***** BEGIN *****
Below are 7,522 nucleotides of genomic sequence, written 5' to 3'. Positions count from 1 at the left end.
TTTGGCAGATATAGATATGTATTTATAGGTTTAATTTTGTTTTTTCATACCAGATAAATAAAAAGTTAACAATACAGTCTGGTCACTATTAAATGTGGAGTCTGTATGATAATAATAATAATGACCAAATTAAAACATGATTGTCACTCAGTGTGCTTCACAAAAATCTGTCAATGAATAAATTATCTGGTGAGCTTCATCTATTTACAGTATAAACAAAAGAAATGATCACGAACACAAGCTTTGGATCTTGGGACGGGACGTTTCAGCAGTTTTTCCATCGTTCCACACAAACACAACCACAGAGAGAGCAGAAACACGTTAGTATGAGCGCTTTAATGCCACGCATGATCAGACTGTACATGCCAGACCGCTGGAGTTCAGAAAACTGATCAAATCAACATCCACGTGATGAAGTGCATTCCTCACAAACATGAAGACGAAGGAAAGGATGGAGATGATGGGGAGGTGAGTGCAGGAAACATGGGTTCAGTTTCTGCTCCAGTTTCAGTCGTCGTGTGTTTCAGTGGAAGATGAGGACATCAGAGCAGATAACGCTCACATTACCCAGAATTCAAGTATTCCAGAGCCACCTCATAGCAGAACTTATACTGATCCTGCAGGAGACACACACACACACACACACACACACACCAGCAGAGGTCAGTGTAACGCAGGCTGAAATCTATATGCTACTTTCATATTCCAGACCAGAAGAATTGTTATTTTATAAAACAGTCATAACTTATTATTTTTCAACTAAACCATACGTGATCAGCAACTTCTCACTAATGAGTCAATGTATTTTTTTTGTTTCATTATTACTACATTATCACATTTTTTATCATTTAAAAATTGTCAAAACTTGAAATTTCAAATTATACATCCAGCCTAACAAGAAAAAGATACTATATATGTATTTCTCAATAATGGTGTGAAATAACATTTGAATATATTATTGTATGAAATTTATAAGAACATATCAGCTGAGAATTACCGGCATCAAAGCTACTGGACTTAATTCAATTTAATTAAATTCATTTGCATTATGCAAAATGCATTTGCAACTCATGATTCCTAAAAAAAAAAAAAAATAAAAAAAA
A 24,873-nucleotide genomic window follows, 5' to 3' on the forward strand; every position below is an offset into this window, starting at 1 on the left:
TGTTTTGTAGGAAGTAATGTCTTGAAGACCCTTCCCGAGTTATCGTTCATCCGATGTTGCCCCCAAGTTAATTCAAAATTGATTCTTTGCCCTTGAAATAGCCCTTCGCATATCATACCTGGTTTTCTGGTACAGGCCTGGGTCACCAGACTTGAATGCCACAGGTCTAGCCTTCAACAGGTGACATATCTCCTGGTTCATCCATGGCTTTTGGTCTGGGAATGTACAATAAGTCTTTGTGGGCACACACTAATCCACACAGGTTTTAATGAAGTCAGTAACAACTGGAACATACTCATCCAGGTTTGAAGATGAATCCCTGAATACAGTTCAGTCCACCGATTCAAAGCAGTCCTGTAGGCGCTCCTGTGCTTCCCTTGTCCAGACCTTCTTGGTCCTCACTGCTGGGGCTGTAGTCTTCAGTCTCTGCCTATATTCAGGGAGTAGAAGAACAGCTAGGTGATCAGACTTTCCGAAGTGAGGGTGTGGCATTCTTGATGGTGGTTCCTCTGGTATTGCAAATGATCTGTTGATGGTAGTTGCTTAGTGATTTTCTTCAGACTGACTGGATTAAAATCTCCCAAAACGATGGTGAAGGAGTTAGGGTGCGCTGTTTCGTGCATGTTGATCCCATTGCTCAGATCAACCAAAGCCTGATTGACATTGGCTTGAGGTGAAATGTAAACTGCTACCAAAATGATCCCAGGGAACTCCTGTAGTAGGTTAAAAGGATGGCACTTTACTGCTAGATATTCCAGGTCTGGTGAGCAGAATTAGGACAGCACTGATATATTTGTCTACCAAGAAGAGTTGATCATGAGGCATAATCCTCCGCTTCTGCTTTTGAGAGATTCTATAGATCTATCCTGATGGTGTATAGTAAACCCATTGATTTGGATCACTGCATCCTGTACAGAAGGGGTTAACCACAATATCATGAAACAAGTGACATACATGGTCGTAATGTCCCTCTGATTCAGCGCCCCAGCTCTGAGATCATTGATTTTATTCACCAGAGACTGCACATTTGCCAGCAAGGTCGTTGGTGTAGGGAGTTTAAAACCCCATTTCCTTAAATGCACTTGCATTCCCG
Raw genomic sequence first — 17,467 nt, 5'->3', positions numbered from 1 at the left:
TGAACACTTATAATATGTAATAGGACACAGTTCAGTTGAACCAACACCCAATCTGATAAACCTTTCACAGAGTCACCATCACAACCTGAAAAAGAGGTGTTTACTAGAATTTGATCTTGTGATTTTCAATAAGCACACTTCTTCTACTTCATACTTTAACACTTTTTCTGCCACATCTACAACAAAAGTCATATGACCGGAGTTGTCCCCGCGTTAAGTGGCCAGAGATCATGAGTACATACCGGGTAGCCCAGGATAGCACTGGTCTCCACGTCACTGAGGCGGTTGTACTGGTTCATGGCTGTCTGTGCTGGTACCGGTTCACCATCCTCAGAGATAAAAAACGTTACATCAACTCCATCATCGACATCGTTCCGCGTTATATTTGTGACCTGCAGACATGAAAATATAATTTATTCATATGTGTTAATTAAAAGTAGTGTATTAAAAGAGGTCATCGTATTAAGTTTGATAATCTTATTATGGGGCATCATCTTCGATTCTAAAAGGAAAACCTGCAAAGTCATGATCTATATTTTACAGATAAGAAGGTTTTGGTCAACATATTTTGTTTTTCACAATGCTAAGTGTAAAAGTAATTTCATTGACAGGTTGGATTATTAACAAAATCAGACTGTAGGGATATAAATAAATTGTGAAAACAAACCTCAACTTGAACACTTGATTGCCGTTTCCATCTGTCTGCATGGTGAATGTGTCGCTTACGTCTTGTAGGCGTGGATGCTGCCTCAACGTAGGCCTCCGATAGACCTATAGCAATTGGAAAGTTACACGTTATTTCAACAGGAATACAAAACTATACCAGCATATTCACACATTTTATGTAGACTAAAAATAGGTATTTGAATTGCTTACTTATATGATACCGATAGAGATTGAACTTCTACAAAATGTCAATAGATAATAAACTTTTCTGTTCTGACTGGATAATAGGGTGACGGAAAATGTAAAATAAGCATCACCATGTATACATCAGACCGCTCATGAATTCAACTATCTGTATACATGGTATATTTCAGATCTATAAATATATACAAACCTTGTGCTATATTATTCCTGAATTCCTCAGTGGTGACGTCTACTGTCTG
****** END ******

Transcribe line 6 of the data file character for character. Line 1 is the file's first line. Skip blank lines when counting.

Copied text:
TGAACACTTATAATATGTAATAGGACACAGTTCAGTTGAACCAACACCCAATCTGATAAACCTTTCACAGAGTCACCATCACAACCTGAAAAAGAGGTGTTTACTAGAATTTGATCTTGTGATTTTCAATAAGCACACTTCTTCTACTTCATACTTTAACACTTTTTCTGCCACATCTACAACAAAAGTCATATGACCGGAGTTGTCCCCGCGTTAAGTGGCCAGAGATCATGAGTACATACCGGGTAGCCCAGGATAGCACTGGTCTCCACGTCACTGAGGCGGTTGTACTGGTTCATGGCTGTCTGTGCTGGTACCGGTTCACCATCCTCAGAGATAAAAAACGTTACATCAACTCCATCATCGACATCGTTCCGCGTTATATTTGTGACCTGCAGACATGAAAATATAATTTATTCATATGTGTTAATTAAAAGTAGTGTATTAAAAGAGGTCATCGTATTAAGTTTGATAATCTTATTATGGGGCATCATCTTCGATTCTAAAAGGAAAACCTGCAAAGTCATGATCTATATTTTACAGATAAGAAGGTTTTGGTCAACATATTTTGTTTTTCACAATGCTAAGTGTAAAAGTAATTTCATTGACAGGTTGGATTATTAACAAAATCAGACTGTAGGGATATAAATAAATTGTGAAAACAAACCTCAACTTGAACACTTGATTGCCGTTTCCATCTGTCTGCATGGTGAATGTGTCGCTTACGTCTTGTAGGCGTGGATGCTGCCTCAACGTAGGCCTCCGATAGACCTATAGCAATTGGAAAGTTACACGTTATTTCAACAGGAATACAAAACTATACCAGCATATTCACACATTTTATGTAGACTAAAAATAGGTATTTGAATTGCTTACTTATATGATACCGATAGAGATTGAACTTCTACAAAATGTCAATAGATAATAAACTTTTCTGTTCTGACTGGATAATAGGGTGACGGAAAATGTAAAATAAGCATCACCATGTATACATCAGACCGCTCATGAATTCAACTATCTGTATACATGGTATATTTCAGATCTATAAATATATACAAACCTTGTGCTATATTATTCCTGAATTCCTCAGTGGTGACGTCTACTGTCTG